By Jeff White (

CHARLOTTESVILLE — In 2009, his final season as UVa’s football coach, Al Groh used 14 true freshmen. Only three were on the field for more than 100 plays — Tim Smith (318), Perry Jones (205) and Tucker Windle (159).

Connor McCartin’s season consisted of 69 plays. LoVanté Battle was in for 44 plays. Paul Freedman traded a year of eligibility for 24 plays, Javanti Sparrow for 23 and Corey Lillard for 10. (Sparrow and Lillard are no longer at UVa.)

In 2002, his second season at UVa, Groh had also played 14 true freshmen. But most of them played significant roles on a team that finished 9-5 that season, including Darryl Blackstock, Willie Davis, Wali Lundy, Jason Snelling, D’Brickashaw Ferguson, Kwakou Robinson, Tom Hagan and Michael Johnson.

“That group of freshmen [was] a talented group of guys, and they played,” Mike London noted Sunday night.

London, an assistant on Groh’s 2002 team, is one game into his second season as the Cavaliers’ head coach. In 2010, London played only three true freshmen — Michael Rocco, Morgan Moses and Rijo Walker.

In this year’s opener, a 40-3 rout of William and Mary, he played a dozen. He did not, London said Sunday night, do so recklessly.

“My commitment to the guys that played is to play them [this season],” London told reporters.

Demetrious Nicholson, a cornerback from Virginia Beach’s Bayside High, started against the Tribe and intercepted a pass. His classmates who played Saturday night at Scott Stadium were Thompson Brown, Anthony Harris, D.J. Hill, Darius Jennings, Kelby Johnson, Kameron Mack, Brandon Phelps, Daquan Romero, Clifton Richardson, Dominique Terrell and David Watford.

Of those 11, six were in Virginia’s two-deep for the W&M game: Johnson at left offensive tackle, Watford at quarterback, Jennings and Terrell at wide receiver, Romero at weakside linebacker and Harris at strong safety. Terrell was the Cavaliers’ No. 1 punt-returner and Jennings one of the starting kickoff returners.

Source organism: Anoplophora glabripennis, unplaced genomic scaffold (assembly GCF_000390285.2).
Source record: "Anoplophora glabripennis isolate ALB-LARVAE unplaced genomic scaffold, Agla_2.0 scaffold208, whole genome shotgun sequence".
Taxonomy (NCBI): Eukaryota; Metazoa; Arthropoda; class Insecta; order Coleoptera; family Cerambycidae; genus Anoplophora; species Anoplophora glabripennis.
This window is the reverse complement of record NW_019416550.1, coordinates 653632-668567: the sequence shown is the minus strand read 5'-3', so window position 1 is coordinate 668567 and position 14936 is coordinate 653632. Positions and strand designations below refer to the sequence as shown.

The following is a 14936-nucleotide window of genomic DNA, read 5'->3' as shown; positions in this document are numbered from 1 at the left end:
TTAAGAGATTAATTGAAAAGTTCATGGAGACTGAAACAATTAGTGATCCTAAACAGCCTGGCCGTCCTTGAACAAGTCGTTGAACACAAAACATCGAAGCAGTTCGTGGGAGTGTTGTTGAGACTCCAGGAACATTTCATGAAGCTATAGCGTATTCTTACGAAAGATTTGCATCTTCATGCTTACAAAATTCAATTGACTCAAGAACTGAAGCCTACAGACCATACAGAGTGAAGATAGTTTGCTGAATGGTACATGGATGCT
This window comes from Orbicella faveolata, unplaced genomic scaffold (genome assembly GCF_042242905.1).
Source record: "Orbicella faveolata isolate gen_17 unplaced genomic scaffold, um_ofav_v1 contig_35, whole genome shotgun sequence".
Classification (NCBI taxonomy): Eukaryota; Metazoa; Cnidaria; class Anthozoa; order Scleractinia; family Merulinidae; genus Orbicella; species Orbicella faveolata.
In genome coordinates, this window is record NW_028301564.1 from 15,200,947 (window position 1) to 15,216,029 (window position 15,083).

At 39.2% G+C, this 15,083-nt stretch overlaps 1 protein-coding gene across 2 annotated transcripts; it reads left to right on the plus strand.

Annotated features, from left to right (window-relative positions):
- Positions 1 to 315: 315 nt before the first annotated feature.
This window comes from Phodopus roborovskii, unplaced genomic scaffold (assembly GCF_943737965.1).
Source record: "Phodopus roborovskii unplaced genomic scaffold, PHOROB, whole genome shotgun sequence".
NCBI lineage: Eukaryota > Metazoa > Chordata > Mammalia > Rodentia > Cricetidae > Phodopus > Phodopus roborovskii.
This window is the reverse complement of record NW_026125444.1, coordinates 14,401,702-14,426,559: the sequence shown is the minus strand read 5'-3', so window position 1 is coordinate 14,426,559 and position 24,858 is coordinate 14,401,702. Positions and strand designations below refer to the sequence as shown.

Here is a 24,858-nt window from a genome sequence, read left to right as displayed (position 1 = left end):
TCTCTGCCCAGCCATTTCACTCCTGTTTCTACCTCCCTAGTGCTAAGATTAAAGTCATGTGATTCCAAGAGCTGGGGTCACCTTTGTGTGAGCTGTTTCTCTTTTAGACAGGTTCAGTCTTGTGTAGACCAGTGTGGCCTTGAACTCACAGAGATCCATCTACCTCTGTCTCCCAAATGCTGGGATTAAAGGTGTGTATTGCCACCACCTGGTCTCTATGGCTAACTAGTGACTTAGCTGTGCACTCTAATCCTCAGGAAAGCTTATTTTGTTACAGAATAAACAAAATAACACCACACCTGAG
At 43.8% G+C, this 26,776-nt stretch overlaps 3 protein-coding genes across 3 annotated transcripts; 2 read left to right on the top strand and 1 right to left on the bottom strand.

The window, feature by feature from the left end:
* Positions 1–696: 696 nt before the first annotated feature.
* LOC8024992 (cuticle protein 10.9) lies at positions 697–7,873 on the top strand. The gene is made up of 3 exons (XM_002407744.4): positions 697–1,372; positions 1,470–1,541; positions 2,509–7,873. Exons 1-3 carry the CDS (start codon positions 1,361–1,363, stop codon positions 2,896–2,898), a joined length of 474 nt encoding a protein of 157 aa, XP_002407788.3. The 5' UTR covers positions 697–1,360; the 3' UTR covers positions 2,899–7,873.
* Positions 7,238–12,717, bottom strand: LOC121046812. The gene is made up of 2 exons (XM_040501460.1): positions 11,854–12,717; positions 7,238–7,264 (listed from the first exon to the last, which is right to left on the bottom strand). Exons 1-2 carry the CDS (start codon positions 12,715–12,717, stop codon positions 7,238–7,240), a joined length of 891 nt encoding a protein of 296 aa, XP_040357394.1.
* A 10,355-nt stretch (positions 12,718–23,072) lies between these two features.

Only two schools in the NCAA’s Football Bowl Subdivision are believed to have played more true freshmen than Virginia so far: Texas (18 against Rice) and Auburn (13 against Utah State). Tennessee, Clemson and Ohio State have used 12 true freshmen apiece, too.

Also Saturday night, 10 redshirt freshmen made their college debuts for the Wahoos, including tailback Kevin Parks, who rushed for three touchdowns.

“Now we just gotta continue to develop these guys as we go along,” London said.

Some of the true freshmen, including Hill, a 6-0, 210-pound linebacker, figure to be used primarily on special teams this season. Hill is likely to fill a role similar to the one Walker played last season.

“Rijo started out with a couple special-teams units,” London said, “and then by midseason, to the latter part of the season, he was a full-phase special-teams guy and had a significant amount of reps, when you think about all the opportunities on kickoffs, punt returns, punts and kickoff returns … I think that’s why Rijo’s a better player today.”

Walker was in for 204 plays last season: 175 on special teams and 29 at cornerback. He’s now UVa’s No. 2 free safety, behind senior Corey Mosley. Rocco started at quarterback against William and Mary, and Moses started at right offensive tackle.

London said he has no plans to use any of the true freshmen who didn’t play against William and Mary. He entered the opener knowing that at least “eight or nine” true freshmen would play, London said, and opportunities arose for other members of the first-year class as the game unfolded.

Austin Pasztor, a senior who starts at left offensive guard, has been battling a hamstring injury. Once UVa built a commanding lead in the second half, offensive line coach Scott Wachenheim rested Pasztor and shifted other players on the line.

That “necessitated Kelby’s entrance into the game,” London said. “The reality of it is, up front, on both sides of the ball, to go through a season with just five, six players is very, very rare. Kelby has a talent. Now that he’s played, we’re committed to playing him and getting him in the game and continuing to develop him like these other freshmen that played.”

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